When Nanaw died one year ago today, I worried that my mind would not be able to move past the memories I had of her in her final years. She was still the same person, of course, but old age and illness took their tolls. But time went on and before I knew it those final images trickled away and the happier memories returned. Memories of the woman who watched as I learned how to ride a bike in her backyard, who watched over me during the summer while my parents were at work, withstanding the countless hours of The Price is Right I put her through. The woman who let me sit in the middle of her old white pickup truck and shift gears when she pressed the clutch (which probably was not legal), who let my cousins and I parade through her garden to find rotten vegetables to make our “witch’s brew” in a 5-gallon bucket. The woman who made us Bonnie Butter Cake year after year because we all knew it wouldn’t really feel like a birthday without it.
Other than knowing that Nanaw made this cake for more family birthdays than I can remember, I hardly know any more about it. Where did she get the recipe? When was the first time that she made it? Was it her favorite cake? I may not ever know the answers, but rather than dwell on the questions I can no longer ask, maybe remembering what I do know is the most important thing. I know that Nanaw lives on in the blood that runs through my veins, in my memories that I have and share with others, and through the things she’s left behind, things like a cake recipe scratched onto an old bit of paper.
Bonnie Butter Cake
Makes one 2-layer cake
Note: the ingredients list for the cake and the entire recipe for the caramel icing is written exactly as it is on my grandmother’s hand-written recipe. Instructions for making the cake were not included so I wrote those on my own.
For the Cake
2/3 cup butter or margarine
1¾ cups sugar
1½ teaspoon vanilla
3 cups Softsilk cake flour (I actually used King Arthur)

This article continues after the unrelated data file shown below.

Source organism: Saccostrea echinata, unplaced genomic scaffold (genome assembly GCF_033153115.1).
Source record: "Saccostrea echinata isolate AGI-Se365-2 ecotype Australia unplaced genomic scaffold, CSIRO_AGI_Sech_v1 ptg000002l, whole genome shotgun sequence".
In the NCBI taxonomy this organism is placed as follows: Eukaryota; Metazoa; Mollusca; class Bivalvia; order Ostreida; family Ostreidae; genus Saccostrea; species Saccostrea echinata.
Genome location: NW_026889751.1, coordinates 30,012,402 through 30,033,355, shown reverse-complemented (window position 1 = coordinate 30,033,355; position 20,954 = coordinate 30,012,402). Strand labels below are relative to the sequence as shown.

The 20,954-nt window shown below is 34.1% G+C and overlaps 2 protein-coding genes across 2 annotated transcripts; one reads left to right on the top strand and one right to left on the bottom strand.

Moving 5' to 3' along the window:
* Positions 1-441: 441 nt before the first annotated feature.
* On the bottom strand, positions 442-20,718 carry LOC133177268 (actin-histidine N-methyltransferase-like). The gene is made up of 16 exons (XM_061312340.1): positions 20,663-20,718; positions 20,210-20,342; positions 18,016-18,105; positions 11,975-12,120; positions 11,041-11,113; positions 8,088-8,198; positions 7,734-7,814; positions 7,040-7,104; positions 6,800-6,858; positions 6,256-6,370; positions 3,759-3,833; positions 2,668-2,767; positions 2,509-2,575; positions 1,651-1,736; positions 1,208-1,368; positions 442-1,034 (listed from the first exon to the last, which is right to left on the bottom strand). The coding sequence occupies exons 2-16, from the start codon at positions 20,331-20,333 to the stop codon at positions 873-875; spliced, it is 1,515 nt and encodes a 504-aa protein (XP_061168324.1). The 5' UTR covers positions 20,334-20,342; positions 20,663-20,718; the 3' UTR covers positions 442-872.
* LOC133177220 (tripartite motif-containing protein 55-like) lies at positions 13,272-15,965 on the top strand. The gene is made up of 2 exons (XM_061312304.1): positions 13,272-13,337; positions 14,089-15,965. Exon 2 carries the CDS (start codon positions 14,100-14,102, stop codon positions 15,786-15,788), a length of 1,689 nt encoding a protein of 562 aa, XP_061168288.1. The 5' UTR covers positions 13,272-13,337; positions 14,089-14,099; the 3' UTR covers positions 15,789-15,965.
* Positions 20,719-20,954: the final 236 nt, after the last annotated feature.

2½ teaspoon baking powder
1 teaspoon salt
1¼ cups milk
Preheat the oven to 350 degrees and thoroughly butter 2 cake pans. Cream the butter and sugar together in an electric mixer for 4 minutes on medium speed until it’s light and fluffy. Add the eggs, one at a time, scraping down the sides and the bottom of the bowl after each. Add the vanilla and mix until combined.
Add the flour, baking powder, and salt into a separate bowl and use a whisk to combine. With the mixer on a medium-low speed add a third of the flour mixture. Once combined, add half of the milk. Add another third of the flour, then the rest of the milk, and finally the last of the flour. Turn to a medium speed to fully incorporate for about 15 seconds. Divide the batter between the two cake pans and bake for 30-35 minutes until golden and a toothpick inserted in the center comes out clean. Let the cakes cool in the pans until just warm then transfer to a cooling rack to finish cooling completely before frosting.
For the Caramel Icing
"Mix together thoroughly in saucepan, 1½ cups brown sugar (packed in cup), 3/8 cup milk (¼ cup plus 2 Tbsp.), 3/8 cup shortening, ¼ tsp. salt. Bring slowly to a full rolling boil, stirring constantly, and boil for 1 minute. Remove from heat and beat until lukewarm. Add ¾ tsp. vanilla. Continue beating until thick enough to spread. If icing becomes too thick to spread, add about 1 tsp. cream. Icing for 2-layer cake."